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Cover image for An introduction to atomic state management libraries in React
Tom Lienard
Tom Lienard

Posted on

An introduction to atomic state management libraries in React

Introduction

Atomic state management libraries are growing. Fast. As you can see in this graph from npmtrends, the two most famous libraries Recoil and Jotai were almost unknown last year, and now count respectively 240k and 35k downloads per week:

Jotai VS Recoil

I've also open-sourced a new atomic library called Particule, which has some new interesting features such as custom atom functions with hooks.

But what is atomic state management?

Ha, that's a good question. From Recoil's docs:

Atoms are units of state. They're updateable and subscribable: when an atom is updated, each subscribed component is re-rendered with the new value.

An atom represents a piece of state that you can read and update anywhere in your application. Think of it as a useState that can be shared in any component.

This approach provides many benefits, mainly:

Avoid unwanted re-renders and computations

You won't anymore pass state values and update functions via props, nor trigger the whole tree of components from a context's consumer. Only components subscribed to the atom's value will update.

Take a look at this example using Particule:

const textAtom = atom('Hello world!')

function Text() {
  const text = useGetAtom(textAtom)

  return <p>{text}</p>
}

// Won't re-render!
function Button() {
  const setText = useSetAtom(textAtom)

  return <button onClick={() => setText('Updated!')}>Update</button>
}

// Won't re-render!
export default function App() {
  return (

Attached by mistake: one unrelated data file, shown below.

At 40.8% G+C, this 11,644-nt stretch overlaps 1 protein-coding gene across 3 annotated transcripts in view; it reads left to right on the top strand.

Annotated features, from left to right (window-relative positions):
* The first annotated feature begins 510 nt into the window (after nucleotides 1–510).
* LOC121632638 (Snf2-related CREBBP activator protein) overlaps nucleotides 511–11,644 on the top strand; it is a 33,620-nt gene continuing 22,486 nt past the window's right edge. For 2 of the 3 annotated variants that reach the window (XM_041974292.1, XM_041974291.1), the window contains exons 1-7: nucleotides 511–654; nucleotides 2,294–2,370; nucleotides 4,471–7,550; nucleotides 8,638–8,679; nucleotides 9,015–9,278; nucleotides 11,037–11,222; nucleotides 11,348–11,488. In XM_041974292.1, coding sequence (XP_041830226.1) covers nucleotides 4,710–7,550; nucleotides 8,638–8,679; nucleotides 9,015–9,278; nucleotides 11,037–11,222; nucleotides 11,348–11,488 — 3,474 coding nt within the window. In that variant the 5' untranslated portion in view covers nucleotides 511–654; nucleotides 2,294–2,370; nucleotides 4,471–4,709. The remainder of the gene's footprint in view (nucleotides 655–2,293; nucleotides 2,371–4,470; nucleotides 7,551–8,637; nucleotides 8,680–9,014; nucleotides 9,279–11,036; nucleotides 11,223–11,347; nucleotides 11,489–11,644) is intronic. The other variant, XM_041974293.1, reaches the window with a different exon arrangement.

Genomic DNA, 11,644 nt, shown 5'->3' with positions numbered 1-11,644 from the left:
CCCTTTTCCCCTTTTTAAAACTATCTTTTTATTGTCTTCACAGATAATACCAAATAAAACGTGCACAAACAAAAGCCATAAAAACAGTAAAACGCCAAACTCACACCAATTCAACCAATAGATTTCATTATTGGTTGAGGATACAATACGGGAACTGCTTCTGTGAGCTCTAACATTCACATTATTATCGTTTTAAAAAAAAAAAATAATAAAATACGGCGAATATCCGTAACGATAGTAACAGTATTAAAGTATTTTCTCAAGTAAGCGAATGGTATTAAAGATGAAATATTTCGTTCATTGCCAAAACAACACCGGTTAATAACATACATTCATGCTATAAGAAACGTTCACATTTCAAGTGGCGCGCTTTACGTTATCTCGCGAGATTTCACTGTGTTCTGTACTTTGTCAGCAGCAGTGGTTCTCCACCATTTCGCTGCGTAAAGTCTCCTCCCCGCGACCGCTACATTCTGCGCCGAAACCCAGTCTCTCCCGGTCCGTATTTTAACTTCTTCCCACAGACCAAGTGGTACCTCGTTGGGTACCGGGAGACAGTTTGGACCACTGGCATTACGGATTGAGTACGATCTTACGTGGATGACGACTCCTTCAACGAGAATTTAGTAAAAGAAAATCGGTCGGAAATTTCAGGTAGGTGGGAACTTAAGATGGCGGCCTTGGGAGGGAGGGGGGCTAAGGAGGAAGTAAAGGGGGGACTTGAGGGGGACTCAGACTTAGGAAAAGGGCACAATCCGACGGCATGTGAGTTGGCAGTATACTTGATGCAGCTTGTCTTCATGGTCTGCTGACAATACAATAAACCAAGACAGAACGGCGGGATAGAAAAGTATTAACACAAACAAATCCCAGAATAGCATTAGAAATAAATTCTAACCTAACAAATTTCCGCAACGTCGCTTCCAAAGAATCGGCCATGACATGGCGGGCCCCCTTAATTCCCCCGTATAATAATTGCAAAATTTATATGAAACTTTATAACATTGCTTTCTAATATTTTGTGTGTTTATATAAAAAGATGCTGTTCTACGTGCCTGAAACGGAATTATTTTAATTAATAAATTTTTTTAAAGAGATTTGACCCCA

<>
      <Text />
      <Button />
    </>
  )
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Only <Text /> will re-render, even if <Button /> also uses the atom. But there's a difference between the two: <Button /> isn't subscribed to updates, because it uses useSetAtom and only retrieves a setter function (similar to the one in useState. On the contrary, <Text /> is subscribed to updates because it uses useGetAtom to retrieve the value.

Compose atom from other atoms

Derived (or composed) atoms are atoms made from other atoms. They subscribe to each atom that they depend on, and such automatically trigger a re-render when needed.

This can be made using selectors in Recoil, and is even simpler in Jotai and Particule. This example is made with Particule:

const eurosAtom = atom(10)
const dollarsAtom = atom(get => get(eurosAtom) * 1.15)

function App() {
  const [euros, setEuros] = useAtom(eurosAtom)
  const [dollars, setDollars] = useAtom(dollarsAtom)

  return (
    <>
      <input onChange={({ target }) => setEuros(target.value)} value={euros} />
      <input onChange={({ target }) => setDollars(target.value)} value={dollars} />
    </>
  )
}
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When eurosAtom changes, dollarsAtom is re-calculated since it is subscribed using get and re-render the component once.

There are many other interesting topics with atomic state management libraries, such as <Suspense /> support for async, helper atom functions to add new functionalities...

So feel free to comment down below if you want more articles on this, and you can check out the GitHub repository of the libraries I mentioned:

Top comments (3)

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rtyurin profile image
Ramin Tyurin

Could also recommend Effector library (effector.dev/), which is framework agnostic, but primarily used with react.

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alanxtreme profile image
Alan Daniel

Recoil ftw

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martyroque profile image
Marty Roque

I would also like to recommend App's Digest, a simple, atomic state management library primarily for React.

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